Objectives: To compare salivary with serum total cortisol in patients with severe sepsis, postoperative patients and healthy controls.
Materials and methods: Serum total cortisol was determined by chemiluminescence immunoassay; salivary cortisol was determined by enzyme immunoassay.
Results: In patients with severe sepsis, median concentration of salivary cortisol was 14.0 and 2.6 higher than that of postoperative patients and healthy subjects. In postoperative patients, salivary cortisol was 5.4 times higher than in control patients. Serum total cortisol was also higher in patients with severe sepsis than in controls and postoperative patients. This increment, however, was much lower (2.33 and 1.64, respectively). Patients with a salivary cortisol greater than 7.2 µg/dL had a mortality rate of 80%, a statistically significant result when compared with the group with lower cortisol levels (Z = 2.38 and p < 0.05).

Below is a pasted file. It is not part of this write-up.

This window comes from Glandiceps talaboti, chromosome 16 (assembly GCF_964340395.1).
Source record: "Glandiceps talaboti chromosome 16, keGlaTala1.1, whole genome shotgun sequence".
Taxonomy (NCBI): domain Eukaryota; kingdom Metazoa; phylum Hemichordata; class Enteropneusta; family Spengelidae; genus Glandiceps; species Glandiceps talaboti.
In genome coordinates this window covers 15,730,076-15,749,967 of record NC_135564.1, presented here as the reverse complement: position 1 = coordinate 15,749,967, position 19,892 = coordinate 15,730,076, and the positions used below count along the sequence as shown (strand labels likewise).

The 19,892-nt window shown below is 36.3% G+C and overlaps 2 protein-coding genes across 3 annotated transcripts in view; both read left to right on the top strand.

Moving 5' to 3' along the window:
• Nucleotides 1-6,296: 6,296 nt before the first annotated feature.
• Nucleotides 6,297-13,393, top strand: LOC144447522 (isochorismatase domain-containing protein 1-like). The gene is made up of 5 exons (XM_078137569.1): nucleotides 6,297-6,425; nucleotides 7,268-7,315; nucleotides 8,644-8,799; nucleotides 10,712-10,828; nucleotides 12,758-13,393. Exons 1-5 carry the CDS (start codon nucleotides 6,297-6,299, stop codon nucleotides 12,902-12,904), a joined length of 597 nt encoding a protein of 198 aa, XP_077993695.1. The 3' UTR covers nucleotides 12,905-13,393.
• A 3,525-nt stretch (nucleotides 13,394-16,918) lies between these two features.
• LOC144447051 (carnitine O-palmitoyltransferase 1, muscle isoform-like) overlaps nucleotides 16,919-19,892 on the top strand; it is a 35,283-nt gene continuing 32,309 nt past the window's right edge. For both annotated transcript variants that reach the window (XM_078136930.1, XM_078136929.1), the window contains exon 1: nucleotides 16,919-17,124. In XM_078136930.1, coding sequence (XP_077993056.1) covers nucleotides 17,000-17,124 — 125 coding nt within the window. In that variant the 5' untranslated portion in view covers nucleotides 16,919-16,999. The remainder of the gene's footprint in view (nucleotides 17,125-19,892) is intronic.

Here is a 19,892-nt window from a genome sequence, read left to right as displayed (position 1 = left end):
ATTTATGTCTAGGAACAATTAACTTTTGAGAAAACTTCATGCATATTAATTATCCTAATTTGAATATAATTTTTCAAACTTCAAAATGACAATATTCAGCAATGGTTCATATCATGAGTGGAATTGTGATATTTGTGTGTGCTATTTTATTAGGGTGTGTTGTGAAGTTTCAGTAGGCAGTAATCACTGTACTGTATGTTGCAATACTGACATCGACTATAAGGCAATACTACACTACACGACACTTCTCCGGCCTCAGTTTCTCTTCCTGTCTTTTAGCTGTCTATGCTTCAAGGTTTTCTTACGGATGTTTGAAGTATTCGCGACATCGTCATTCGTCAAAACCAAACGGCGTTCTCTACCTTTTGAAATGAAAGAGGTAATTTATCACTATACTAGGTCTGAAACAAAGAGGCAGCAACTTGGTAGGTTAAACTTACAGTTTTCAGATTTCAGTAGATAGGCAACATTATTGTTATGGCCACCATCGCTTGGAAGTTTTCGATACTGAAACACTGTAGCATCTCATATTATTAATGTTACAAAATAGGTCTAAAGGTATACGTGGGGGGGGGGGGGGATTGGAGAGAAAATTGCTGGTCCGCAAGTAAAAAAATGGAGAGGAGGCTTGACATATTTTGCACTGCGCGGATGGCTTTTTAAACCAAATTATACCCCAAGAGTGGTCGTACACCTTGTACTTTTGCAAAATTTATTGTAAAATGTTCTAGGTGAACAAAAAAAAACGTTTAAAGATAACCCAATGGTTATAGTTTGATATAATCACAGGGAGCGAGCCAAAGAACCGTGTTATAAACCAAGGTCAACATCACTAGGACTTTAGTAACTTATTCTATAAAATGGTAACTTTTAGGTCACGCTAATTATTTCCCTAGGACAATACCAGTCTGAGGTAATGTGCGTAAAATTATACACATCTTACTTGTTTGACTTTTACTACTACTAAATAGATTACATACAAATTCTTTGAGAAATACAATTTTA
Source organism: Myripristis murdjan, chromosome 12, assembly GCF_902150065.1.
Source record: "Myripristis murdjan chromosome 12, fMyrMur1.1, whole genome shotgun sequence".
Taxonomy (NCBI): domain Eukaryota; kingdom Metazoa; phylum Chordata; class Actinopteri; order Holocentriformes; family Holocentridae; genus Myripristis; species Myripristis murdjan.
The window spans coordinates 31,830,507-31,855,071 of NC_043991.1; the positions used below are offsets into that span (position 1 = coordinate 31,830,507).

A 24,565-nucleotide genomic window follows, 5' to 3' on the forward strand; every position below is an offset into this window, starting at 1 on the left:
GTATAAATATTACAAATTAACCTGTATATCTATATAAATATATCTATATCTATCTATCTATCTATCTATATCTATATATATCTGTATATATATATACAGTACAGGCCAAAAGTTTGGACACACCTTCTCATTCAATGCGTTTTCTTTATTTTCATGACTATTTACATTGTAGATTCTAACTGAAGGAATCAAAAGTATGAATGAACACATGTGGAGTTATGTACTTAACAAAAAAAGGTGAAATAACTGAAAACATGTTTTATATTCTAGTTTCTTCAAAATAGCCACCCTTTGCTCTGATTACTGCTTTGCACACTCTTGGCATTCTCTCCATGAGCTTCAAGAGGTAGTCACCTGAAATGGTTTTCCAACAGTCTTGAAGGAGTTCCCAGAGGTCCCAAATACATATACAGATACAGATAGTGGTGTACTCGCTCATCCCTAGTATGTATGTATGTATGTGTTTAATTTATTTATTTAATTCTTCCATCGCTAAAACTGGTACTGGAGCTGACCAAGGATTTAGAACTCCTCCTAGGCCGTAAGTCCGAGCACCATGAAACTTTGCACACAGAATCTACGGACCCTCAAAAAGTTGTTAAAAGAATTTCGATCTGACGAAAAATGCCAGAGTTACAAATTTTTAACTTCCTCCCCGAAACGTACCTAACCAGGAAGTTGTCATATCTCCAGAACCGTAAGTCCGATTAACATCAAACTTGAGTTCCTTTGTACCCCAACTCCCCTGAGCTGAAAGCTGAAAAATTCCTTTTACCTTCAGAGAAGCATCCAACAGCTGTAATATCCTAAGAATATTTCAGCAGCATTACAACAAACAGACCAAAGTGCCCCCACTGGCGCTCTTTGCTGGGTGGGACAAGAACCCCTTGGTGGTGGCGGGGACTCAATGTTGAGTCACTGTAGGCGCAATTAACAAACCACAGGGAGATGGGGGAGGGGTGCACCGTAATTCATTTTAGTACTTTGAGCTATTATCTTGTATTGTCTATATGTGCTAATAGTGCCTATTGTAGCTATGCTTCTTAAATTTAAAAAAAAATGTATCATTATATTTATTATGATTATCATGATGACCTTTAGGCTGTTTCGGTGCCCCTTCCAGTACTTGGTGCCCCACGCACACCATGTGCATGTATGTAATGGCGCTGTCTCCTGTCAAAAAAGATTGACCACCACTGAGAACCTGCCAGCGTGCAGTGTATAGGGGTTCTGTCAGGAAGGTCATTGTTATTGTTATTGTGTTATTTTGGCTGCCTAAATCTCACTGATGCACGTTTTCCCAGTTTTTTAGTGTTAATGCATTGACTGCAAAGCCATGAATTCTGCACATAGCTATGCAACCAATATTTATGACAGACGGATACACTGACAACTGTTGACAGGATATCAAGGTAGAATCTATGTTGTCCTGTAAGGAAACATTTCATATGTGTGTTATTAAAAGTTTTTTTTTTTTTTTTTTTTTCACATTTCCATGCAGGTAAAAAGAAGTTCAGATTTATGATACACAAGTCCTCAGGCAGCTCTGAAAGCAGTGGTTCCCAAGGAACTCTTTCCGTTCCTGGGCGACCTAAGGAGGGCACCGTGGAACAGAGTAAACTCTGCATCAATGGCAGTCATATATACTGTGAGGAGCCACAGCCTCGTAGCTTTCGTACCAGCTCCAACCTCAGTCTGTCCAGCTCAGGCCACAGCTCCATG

Conclusions: Salivary cortisol in critically ill patients may be a better laboratory indicator of cortisol levels than serum total cortisol.